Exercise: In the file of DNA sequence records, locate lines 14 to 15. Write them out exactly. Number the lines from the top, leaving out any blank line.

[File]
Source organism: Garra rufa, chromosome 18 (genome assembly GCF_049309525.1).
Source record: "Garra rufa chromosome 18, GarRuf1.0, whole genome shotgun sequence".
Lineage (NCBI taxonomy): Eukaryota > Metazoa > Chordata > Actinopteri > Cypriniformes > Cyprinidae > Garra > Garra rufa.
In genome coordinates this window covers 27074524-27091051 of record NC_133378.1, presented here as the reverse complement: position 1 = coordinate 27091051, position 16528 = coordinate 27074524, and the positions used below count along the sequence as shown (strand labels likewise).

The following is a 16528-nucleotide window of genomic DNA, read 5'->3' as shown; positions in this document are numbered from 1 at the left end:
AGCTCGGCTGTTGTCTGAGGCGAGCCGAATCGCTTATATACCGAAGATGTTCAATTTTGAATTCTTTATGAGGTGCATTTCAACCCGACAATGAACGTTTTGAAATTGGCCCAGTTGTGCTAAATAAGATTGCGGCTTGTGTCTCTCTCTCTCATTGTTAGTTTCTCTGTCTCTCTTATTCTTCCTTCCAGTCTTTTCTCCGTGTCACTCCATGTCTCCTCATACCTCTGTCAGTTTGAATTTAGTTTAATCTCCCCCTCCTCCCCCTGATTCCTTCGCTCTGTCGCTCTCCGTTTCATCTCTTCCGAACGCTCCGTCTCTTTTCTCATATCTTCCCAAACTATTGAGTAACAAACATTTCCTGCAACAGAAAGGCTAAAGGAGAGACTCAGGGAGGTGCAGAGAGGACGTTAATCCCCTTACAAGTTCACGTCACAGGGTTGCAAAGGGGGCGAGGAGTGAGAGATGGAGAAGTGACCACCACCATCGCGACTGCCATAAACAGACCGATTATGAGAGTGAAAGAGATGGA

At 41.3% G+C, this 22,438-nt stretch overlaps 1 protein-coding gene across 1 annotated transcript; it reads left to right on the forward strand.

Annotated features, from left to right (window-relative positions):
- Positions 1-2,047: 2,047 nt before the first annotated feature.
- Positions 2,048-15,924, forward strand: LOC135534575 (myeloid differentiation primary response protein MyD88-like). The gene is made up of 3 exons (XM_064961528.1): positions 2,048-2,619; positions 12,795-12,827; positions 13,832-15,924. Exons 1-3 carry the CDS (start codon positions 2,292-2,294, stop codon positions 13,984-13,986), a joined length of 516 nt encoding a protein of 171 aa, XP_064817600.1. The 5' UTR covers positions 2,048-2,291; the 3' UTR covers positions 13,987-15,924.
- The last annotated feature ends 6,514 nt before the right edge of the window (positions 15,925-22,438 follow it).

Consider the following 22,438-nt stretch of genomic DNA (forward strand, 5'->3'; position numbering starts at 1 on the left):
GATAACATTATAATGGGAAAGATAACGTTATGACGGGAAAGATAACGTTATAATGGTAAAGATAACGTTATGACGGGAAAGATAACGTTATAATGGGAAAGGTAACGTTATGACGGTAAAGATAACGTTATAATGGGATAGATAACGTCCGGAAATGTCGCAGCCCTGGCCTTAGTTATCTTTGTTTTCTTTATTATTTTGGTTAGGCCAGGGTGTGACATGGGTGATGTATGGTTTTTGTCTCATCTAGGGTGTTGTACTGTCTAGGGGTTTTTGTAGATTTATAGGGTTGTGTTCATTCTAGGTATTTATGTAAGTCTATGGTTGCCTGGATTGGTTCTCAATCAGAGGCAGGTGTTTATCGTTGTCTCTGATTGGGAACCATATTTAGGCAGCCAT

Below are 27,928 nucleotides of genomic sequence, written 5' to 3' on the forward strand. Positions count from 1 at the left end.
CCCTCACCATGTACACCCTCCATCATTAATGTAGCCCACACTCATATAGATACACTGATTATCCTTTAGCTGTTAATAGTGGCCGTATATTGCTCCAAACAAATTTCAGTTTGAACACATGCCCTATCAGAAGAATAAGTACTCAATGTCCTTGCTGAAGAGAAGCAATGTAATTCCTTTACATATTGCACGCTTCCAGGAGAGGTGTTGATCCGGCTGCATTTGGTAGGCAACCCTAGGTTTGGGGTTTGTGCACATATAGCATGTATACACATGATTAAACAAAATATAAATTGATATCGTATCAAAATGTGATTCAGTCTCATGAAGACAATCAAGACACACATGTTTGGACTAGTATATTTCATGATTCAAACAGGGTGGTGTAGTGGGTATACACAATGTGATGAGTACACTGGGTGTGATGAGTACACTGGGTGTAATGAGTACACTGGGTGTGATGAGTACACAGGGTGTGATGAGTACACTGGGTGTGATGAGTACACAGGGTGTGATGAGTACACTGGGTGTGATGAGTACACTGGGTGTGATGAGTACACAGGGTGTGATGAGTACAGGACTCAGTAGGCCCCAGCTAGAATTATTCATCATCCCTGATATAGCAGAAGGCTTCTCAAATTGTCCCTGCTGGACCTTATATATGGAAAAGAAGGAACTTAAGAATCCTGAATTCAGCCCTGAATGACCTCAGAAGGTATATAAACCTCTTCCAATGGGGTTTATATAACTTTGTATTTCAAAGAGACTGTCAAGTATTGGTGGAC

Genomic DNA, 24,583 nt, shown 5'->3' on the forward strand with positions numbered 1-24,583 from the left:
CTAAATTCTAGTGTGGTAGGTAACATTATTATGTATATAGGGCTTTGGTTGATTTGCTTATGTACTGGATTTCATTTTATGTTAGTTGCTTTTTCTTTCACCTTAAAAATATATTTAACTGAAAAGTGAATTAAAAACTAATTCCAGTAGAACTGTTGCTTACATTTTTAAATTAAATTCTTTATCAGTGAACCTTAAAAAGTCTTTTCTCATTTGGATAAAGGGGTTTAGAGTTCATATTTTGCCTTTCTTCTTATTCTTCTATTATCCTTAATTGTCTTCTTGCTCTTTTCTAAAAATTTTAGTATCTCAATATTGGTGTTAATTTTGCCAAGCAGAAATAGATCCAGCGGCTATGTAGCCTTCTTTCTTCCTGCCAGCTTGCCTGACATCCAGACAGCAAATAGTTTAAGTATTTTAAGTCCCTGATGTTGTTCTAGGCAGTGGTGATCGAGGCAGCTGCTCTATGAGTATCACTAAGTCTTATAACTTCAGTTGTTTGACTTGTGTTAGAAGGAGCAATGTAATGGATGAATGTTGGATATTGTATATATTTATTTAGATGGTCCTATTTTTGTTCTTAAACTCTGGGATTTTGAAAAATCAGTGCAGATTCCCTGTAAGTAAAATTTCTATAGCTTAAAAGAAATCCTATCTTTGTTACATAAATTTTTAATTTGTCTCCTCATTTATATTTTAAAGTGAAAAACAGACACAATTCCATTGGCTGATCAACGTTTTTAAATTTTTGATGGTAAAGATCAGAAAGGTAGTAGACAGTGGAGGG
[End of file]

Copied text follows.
Below are 27,928 nucleotides of genomic sequence, written 5' to 3' on the forward strand. Positions count from 1 at the left end.
CCCTCACCATGTACACCCTCCATCATTAATGTAGCCCACACTCATATAGATACACTGATTATCCTTTAGCTGTTAATAGTGGCCGTATATTGCTCCAAACAAATTTCAGTTTGAACACATGCCCTATCAGAAGAATAAGTACTCAATGTCCTTGCTGAAGAGAAGCAATGTAATTCCTTTACATATTGCACGCTTCCAGGAGAGGTGTTGATCCGGCTGCATTTGGTAGGCAACCCTAGGTTTGGGGTTTGTGCACATATAGCATGTATACACATGATTAAACAAAATATAAATTGATATCGTATCAAAATGTGATTCAGTCTCATGAAGACAATCAAGACACACATGTTTGGACTAGTATATTTCATGATTCAAACAGGGTGGTGTAGTGGGTATACACAATGTGATGAGTACACTGGGTGTGATGAGTACACTGGGTGTAATGAGTACACTGGGTGTGATGAGTACACAGGGTGTGATGAGTACACTGGGTGTGATGAGTACACAGGGTGTGATGAGTACACTGGGTGTGATGAGTACACTGGGTGTGATGAGTACACAGGGTGTGATGAGTACAGGACTCAGTAGGCCCCAGCTAGAATTATTCATCATCCCTGATATAGCAGAAGGCTTCTCAAATTGTCCCTGCTGGACCTTATATATGGAAAAGAAGGAACTTAAGAATCCTGAATTCAGCCCTGAATGACCTCAGAAGGTATATAAACCTCTTCCAATGGGGTTTATATAACTTTGTATTTCAAAGAGACTGTCAAGTATTGGTGGAC